The other day, I was re-watching this American movie, ‘Horrible Bosses’, with my friend.
It’s about three men who are sick of their bosses and embark on an ill-fated quest to murder them. The movie is full of badly scripted obscene dialogs (which do not make sense eighty percent of the time) placed at the cusp of a ridiculously slow plotline. It has its share of humor, too.
But I’m not doing a movie review, here.
There’s something else about the movie that I did not notice the first time I watched it.
For those of you who don’t know, Jennifer Aniston is a part of the casting. She plays the role of a dentist who seems to specialize in sexual harassment rather than canines. Throughout the movie, Nick (Dale Arbus) faces acute sexual harassment and abuse from his boss (Aniston).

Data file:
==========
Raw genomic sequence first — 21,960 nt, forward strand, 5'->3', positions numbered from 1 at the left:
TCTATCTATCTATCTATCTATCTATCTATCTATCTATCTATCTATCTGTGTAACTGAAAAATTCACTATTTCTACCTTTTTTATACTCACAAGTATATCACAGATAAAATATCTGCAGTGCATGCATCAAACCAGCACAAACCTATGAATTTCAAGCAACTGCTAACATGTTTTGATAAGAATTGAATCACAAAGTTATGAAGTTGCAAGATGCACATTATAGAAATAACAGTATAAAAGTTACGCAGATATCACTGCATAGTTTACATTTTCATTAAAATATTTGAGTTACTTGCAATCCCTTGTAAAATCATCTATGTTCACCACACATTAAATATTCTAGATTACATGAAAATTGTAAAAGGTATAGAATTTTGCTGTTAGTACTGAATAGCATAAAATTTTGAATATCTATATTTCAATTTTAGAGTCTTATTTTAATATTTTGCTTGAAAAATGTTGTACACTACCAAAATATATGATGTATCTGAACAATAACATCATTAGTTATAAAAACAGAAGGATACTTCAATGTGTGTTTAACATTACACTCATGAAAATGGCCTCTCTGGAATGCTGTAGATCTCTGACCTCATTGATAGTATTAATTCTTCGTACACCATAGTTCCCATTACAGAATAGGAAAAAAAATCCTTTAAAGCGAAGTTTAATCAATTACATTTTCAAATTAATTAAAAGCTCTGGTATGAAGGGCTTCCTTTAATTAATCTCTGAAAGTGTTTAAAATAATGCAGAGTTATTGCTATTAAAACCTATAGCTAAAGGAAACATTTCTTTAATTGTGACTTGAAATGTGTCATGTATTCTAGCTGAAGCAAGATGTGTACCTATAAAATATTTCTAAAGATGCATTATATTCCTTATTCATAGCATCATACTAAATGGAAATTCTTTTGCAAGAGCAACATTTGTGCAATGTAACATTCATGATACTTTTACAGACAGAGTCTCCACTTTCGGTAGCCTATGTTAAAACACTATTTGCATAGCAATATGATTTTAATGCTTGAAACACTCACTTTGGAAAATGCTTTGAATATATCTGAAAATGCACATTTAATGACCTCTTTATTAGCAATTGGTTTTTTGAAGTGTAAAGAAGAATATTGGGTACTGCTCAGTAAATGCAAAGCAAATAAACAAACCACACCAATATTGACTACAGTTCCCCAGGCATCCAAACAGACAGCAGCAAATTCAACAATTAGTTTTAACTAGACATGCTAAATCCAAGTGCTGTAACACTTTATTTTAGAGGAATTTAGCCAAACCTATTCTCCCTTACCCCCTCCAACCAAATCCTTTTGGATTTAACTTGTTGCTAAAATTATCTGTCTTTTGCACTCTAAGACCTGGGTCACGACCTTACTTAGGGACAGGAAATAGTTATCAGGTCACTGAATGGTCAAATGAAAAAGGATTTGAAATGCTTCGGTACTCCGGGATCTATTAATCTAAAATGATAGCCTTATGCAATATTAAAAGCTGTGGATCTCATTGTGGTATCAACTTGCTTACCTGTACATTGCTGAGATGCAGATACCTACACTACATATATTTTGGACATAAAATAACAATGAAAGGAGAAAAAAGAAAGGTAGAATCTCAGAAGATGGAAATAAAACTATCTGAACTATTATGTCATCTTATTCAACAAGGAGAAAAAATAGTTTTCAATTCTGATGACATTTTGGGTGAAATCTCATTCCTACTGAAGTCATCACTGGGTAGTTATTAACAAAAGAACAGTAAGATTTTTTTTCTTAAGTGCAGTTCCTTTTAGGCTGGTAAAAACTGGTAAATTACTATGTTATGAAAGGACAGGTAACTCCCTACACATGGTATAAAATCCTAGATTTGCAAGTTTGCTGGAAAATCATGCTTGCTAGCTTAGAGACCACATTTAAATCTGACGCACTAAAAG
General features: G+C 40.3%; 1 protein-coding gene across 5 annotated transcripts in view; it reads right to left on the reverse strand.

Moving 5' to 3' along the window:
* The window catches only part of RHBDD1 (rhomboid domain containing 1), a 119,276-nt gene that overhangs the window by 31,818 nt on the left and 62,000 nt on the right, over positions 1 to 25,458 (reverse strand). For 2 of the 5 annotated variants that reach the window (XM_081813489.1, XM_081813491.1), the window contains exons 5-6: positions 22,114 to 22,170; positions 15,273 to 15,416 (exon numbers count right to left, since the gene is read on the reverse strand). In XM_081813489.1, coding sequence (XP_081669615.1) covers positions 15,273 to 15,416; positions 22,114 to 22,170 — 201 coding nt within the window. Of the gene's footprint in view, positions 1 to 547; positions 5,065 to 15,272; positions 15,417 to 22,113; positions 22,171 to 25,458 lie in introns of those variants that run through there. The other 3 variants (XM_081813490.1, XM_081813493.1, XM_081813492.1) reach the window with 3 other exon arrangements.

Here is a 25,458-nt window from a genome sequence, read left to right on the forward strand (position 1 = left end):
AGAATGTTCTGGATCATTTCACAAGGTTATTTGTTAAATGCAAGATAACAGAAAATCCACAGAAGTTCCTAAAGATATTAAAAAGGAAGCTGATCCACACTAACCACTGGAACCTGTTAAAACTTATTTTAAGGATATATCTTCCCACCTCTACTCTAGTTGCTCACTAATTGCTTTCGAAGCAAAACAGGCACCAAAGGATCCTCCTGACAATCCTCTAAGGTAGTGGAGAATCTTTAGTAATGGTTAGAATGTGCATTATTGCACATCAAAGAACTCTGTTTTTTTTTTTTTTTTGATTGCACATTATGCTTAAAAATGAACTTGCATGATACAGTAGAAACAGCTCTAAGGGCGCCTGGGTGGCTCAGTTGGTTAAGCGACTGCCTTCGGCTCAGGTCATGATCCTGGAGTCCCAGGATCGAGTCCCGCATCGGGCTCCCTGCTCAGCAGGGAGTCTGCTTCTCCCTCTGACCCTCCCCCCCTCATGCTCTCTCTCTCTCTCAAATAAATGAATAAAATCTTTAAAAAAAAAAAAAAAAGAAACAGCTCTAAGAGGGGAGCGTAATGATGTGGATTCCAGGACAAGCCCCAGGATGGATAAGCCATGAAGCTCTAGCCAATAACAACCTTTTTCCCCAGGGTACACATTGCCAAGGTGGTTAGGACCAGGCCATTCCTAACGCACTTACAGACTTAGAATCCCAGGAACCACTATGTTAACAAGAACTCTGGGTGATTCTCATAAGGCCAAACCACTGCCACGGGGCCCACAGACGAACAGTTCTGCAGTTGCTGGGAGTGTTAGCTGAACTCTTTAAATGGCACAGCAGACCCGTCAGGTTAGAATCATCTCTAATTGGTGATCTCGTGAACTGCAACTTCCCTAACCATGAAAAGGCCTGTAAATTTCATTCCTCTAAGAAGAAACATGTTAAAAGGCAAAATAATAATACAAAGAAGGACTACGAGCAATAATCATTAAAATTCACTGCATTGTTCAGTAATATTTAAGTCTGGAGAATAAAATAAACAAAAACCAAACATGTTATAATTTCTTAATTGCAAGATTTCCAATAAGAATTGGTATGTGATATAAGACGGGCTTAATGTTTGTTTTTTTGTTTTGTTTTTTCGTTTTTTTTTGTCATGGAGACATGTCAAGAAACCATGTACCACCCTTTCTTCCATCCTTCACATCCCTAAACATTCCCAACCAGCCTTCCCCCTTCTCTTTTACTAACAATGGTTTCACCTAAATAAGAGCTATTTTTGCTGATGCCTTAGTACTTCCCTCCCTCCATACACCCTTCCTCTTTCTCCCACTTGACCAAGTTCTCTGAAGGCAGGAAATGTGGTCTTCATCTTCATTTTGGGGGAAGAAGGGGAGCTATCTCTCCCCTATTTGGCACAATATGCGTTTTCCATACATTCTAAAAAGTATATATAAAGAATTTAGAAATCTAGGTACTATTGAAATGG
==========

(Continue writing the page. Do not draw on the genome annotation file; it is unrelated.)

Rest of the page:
Naturally, since the movie is a comedy, people laugh. And so did my friend. But I just couldn’t get myself to blend in with the fictional humor. The entire time she was laughing, I kept thinking about how, if the role had been reversed i.e. if Aniston was the one being abused, the movie would not have funny. It would dark and serious and people would be engulfed in sympathy and fear.
And even if we assume that the agenda of the movie was to address a few social issues through the light medium of comedy, do people even get that? Do they go back home and dig beyond the surface of what they’ve just seen?
Probably not because our mind is already programmed to take anything funny as irrelevant.
‘Aitraaz’ is the only movie, that I have watched, till date that addresses gender equality in terms of sexual abuse when it comes to men with a serious eye.
Why don’t people take up the issue more often? Just because it won’t sell enough? Because the patriarchal society (including the women) can only accept when women are being thrashed and humiliated?